Unless you're primarily interested in adding a room, or perhaps
replacing a toilet, this doesn't belong in a.h.r., even if you live in
the car. Try rec.autos.tech.
If the mechanic is competant, he can find out if the problem is major
without doing any dissassembly at all. There's probably no way he can damage
it worse than has already occured and the problem might just be the
bearings of an accessory. If the mechanic is unwilling to start the
car then find another.
It is insane to write off the car without even starting it again and
listening for where the noise is coming from.
On Tue, 08 Dec 2009 11:28:52 -0600, Red Green wrote:
Mmmm, engine devastation... :-)
Fond memories here of an old friend buying a vehicle once where it was
obvious that the engine was about to go (it was dirt-cheap, and he had an
engine already lined up for us to drop in). Sounded like a clothes dryer
full of bricks when it ran. It was about 5 miles to the house, so the
decision to risk driving it back was made. He kept the revs low, tried not
to stress it too much, and amazingly it got to about 50ft from the house
when the engine went bang - a *loud* bang, too. Managed to coast it right
up into the driveway... and then we had to go back along the road and
clean up the trail of engine parts.
Near as we could tell from the wreckage it was an oilway to a main bearing
that had originally blocked; the loud knocking sound it was making (which
was the point when the previous owners parked it up on their driveway) was
the crank bouncing around after the bearing shells had started to
disintegrate due to lack of oil. When it let go completely, the (alloy)
sump was demolished when one of the big ends exited the bottom of the
engine, whilst the corresponding piston went upwards and high speed and
completely trashed the head.
A picture's worth a thousand words, and I really wish I'd taken photos at
the time :-(
Yeah - that's why when my son had two web pages full of plugs in front of
him, trying to decide which ones were the prettiest, I said "Go to the
Toyota dealer. Go to the Toyota dealer. Go to the Toyota dealer. Go to the
Toyota dealer." He did. He's happy.
OK - so now that we've established that there's a broken spark plug
(assuming the mechanic's telling the truth), what are the various levels of
horror which could result from further diagnosis?
Valve seat(s) wrecked?
Piston damaged? Top? Sides? Don't ask, it's too scary?
Worst case is something like:
The timing belt/chain is worn and skipped a tooth (just fixing this
could be a few hundred).
This caused the pistons to hit the valves, damaging the valves, a
spark plug, head, pistons and possibly even rods.
Broken bits of valve and/or spark plug gouged the cylinder walls.
Or, you could just have a bit of broken spark plug bounding around in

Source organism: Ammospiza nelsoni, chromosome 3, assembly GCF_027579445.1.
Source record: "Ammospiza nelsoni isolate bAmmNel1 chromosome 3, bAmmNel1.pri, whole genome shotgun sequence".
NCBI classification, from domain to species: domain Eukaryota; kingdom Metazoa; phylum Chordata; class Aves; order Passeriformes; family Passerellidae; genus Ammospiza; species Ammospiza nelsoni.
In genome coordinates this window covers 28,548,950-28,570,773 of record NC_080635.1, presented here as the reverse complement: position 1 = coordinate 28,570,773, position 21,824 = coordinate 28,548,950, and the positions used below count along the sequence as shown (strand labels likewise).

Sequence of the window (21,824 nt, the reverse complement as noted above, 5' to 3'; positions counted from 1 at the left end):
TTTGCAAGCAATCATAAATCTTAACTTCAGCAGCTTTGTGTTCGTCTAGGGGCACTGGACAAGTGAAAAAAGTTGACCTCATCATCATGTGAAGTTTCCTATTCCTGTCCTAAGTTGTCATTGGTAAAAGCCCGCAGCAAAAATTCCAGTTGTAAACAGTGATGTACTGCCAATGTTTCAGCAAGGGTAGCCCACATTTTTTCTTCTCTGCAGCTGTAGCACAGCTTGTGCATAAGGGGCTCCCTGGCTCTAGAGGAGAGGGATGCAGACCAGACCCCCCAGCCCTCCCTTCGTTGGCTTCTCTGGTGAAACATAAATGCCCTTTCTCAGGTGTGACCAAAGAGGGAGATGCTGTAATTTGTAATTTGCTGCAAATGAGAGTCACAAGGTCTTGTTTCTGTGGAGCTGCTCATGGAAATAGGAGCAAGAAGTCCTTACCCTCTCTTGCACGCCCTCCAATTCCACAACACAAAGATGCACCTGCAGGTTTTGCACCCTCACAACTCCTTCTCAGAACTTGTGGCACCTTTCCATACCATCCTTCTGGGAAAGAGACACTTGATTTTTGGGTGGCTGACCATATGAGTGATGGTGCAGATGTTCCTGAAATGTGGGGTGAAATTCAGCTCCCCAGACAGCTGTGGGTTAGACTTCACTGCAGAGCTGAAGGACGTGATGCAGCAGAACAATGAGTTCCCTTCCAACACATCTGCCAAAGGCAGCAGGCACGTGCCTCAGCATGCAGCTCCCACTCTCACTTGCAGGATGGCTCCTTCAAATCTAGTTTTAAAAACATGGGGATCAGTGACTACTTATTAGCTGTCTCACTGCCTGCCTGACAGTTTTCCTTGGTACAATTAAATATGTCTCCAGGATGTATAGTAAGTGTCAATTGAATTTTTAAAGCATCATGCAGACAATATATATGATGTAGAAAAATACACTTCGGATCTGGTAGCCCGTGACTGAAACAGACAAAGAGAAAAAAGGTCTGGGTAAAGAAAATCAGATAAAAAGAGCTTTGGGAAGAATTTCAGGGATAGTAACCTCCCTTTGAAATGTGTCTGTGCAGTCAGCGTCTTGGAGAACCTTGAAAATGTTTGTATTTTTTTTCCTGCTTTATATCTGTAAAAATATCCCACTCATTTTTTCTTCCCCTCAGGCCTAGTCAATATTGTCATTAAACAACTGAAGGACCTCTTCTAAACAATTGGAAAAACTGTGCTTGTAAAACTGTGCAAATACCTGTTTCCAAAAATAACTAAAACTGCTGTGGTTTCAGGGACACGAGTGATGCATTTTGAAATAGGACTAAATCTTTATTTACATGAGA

there and running it for a few seconds with that plug out will clear
Somewhere in between those two...
Just consider basic mechanical engine timing. If the engine is an
interference design (common on many higher performance and import
vehicles) the pistons can definitely collide with the valves if basic
mechanical timing is lost (eg, timing belt stretches and jumps a tooth).
Pretty high percentage of any current production engine will be same.
Need the tolerances to meet emission and mileage requirements any more...
And you definitely don't want to break a timing belt in anything these
days--pretty much guarantees new/rebuilt time...the one-cylinder thingie
may be a "get-by" or top-end job, the other is they're all toast.
My wife had the timing belt let go on her 1998 Toyota Rav4 while
powering up a steep hill. The engine simply stopped. No big bang, or
anything. The entire repair consisted of installation of a new belt
and idler assembly. No collateral damage.
Most higher performance engines are "interference" designs and do not
suffer failures so gracefully. A high compression ratio and the ability
to break a timing belt without crashing valves are mutually exclusive.
replace "roosters" with "cox" to reply.
My point is that many cars that you would EXPECT to have issues, do
not. I also had the fiber timing gear on my 1969 Pontiac Firebird 400
HO convertible fail under hard acceleration. It quietly coasted to a
stop. No damage other than the gear. That was a a high compression,
high performance engine from prehistoric times that seems to also defy
Depends entirely on what you're using to create the expectations
from...compression and a specific definition of "high performance" that
epitomized the muscle-car era aren't the appropriate ones. Those were
not "interference" engine designs; in fact virtually all were very
conventional old pushrod designs w/ simply beefed up compression and
high cfm carb's that sucked gasoline at a prodigious rate to generate
those hp. (Since had '69 Charger, know the symptoms well... :) )
Yeah, realized I typed before engaging there...the symptoms can end up
similar, just the mechanism of "how" is different. Fortunately, the old
timing chains gave more warning than the belts do by being noisy when
they stretched if one paid attention...
The dang CRX was told it had had a new timing belt before I bought
it--turned out they lied... :(
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